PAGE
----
It’s that time of the year again. Students are graduating, studying for the Bar, and dreaming about that perfect legal job. Since that job is probably your second most important goal besides passing the Bar, it’s important to give it more than a little thought if you are about to enter your second or third year of law school. Ask yourself:
- What type of attorney do you plan on emulating when you start your first job as an associate or as you go solo?
- Are you looking at your first job as a place to show your initiative?
- Are you interested in being a lawyer to help people because you’ve always been told you are an empathetic person?
The answers to these questions and more show the type of personality traits and interests that are important to you. You will likely want to join a firm, small or large, that recruits people with similar traits and interests to your own. The culture of that firm and your match with that culture is probably one of the best predictors of whether you will stay with that firm for a number of years or for just a few years.
So what is law firm culture?
Several practice journals define culture as how a firm does business and how the firm’s written and unwritten rules for behavior dictate how you will be expected to interact with clients, partners, and other firm employees. So, it’s important that you dive in and ask some hard questions of yourself, if you are going solo, or, if you are applying to a law firm, of those who conduct your interview. What traits and interests are the people in this new setting looking for? Do they want an associate who exhibits strong verbal reasoning, manageability, sociability, energy levels and assertiveness or something else? How will they find that associate?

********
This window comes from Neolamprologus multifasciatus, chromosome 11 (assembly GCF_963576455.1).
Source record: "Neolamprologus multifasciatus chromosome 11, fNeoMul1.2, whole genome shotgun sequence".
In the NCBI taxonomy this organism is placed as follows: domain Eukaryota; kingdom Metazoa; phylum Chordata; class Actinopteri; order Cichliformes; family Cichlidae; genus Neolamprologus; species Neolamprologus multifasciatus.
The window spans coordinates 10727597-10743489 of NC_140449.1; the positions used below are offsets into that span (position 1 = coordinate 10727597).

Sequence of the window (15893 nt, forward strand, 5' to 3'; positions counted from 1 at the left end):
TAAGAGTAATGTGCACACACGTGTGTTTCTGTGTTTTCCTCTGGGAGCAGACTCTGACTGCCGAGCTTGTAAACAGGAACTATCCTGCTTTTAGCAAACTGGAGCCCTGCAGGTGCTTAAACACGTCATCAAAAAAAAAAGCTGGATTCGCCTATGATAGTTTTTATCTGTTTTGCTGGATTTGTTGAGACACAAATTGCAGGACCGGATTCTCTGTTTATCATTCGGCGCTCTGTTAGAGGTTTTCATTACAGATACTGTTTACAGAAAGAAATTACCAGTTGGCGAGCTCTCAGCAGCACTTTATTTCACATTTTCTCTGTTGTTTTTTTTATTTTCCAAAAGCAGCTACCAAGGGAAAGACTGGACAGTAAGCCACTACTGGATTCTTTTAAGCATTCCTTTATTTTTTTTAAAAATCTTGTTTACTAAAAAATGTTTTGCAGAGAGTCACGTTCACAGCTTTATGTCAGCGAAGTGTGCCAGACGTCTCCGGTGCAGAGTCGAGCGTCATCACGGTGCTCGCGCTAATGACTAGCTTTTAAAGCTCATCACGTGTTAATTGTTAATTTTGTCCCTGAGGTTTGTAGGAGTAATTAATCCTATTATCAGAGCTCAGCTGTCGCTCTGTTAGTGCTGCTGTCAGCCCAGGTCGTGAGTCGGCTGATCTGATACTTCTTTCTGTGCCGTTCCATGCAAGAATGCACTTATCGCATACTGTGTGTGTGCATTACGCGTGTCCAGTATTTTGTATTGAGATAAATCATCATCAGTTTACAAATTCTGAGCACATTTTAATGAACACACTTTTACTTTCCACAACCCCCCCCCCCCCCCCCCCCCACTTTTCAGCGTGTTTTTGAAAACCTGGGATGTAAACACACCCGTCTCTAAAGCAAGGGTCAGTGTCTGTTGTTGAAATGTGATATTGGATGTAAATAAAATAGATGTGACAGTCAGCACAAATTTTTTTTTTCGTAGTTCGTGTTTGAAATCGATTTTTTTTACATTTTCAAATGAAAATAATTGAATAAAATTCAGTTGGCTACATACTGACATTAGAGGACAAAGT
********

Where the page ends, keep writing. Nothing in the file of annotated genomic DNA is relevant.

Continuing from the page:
Some firms have begun to introduce personality testing into their hiring processes. So don’t be surprised if they ask you to take some type of predictive measurement of whether you might be a good culture fit for that law firm. One of the tools for determining cultural fit is the Sheffield Legal Assessment. Built for the legal profession, it assesses personality traits and patterns that distinguish lawyers from the general population and distinguishes lawyers working in different practice areas.
For a brief analysis of traits specific to lawyers or students aspiring to become lawyers, and the niches they might be interested in see an article about How to Curb the Law Firm Exodus published in the ABA Journal late last year. It may give you the insights you need to make just the right move in your career trajectory.